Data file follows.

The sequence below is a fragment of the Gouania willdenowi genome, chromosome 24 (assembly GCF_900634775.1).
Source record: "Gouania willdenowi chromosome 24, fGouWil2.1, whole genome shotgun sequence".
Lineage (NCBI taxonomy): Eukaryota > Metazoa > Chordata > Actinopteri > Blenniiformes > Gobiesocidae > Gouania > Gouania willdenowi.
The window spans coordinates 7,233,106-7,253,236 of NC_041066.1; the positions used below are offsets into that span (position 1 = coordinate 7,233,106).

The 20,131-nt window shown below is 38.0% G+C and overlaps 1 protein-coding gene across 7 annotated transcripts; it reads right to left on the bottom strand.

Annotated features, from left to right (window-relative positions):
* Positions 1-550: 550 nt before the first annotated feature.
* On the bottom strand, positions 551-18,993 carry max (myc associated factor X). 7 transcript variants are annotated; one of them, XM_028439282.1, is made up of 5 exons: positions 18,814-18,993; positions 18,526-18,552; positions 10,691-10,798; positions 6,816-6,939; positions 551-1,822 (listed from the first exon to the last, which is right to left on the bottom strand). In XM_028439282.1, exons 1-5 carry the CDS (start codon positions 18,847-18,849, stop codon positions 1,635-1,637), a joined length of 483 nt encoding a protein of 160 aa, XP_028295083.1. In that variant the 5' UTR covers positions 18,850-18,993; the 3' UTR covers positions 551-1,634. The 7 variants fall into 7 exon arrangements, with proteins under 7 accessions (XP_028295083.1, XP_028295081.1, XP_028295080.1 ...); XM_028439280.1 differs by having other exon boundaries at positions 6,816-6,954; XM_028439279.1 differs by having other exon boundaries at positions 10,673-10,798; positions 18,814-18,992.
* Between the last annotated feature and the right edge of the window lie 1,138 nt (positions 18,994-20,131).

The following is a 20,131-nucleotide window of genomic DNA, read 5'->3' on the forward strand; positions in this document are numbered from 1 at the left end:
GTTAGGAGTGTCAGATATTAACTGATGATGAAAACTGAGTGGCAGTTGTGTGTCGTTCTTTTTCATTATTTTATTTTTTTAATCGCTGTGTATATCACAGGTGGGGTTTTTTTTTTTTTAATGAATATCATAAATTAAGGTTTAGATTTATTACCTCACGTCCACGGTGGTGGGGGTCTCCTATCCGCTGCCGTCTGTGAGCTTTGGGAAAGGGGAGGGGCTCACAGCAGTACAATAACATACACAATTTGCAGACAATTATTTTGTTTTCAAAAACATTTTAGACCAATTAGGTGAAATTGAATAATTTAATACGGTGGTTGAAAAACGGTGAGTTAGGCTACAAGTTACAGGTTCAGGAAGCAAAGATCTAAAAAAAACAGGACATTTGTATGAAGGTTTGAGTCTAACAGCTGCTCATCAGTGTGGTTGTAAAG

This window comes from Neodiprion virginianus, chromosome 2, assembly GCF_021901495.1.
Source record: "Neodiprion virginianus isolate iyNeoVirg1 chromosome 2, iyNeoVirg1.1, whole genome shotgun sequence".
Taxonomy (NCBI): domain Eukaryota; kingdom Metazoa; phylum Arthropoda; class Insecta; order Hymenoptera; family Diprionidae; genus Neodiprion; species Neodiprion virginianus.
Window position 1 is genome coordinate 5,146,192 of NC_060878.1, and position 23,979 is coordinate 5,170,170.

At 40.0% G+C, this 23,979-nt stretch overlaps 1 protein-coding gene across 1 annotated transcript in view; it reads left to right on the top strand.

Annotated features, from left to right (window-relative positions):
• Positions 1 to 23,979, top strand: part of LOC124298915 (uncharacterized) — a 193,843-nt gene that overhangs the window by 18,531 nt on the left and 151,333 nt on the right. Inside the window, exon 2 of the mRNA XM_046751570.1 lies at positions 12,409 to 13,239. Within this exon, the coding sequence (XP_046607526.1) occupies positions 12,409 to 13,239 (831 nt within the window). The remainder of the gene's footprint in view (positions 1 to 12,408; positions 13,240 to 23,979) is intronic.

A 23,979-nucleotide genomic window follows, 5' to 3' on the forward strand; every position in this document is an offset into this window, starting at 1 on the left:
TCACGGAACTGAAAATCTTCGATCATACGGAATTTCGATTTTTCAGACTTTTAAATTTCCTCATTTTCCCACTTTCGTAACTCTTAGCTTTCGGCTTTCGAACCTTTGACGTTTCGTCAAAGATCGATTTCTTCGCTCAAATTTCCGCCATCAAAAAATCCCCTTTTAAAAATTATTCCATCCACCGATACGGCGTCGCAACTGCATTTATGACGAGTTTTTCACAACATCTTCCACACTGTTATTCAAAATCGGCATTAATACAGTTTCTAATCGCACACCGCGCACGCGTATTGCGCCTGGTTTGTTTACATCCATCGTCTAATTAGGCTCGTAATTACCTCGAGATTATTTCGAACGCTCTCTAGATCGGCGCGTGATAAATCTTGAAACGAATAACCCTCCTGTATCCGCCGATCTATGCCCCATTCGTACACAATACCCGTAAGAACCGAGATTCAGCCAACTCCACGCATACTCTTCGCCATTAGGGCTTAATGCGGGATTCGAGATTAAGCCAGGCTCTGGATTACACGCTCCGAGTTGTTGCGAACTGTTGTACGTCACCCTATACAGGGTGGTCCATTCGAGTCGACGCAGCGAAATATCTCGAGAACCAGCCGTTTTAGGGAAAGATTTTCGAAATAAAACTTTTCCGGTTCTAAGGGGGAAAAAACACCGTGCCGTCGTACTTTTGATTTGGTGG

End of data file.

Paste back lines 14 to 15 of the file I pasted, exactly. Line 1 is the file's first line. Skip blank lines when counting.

Taxonomy (NCBI): domain Eukaryota; kingdom Metazoa; phylum Arthropoda; class Insecta; order Hymenoptera; family Diprionidae; genus Neodiprion; species Neodiprion virginianus.
Window position 1 is genome coordinate 5,146,192 of NC_060878.1, and position 23,979 is coordinate 5,170,170.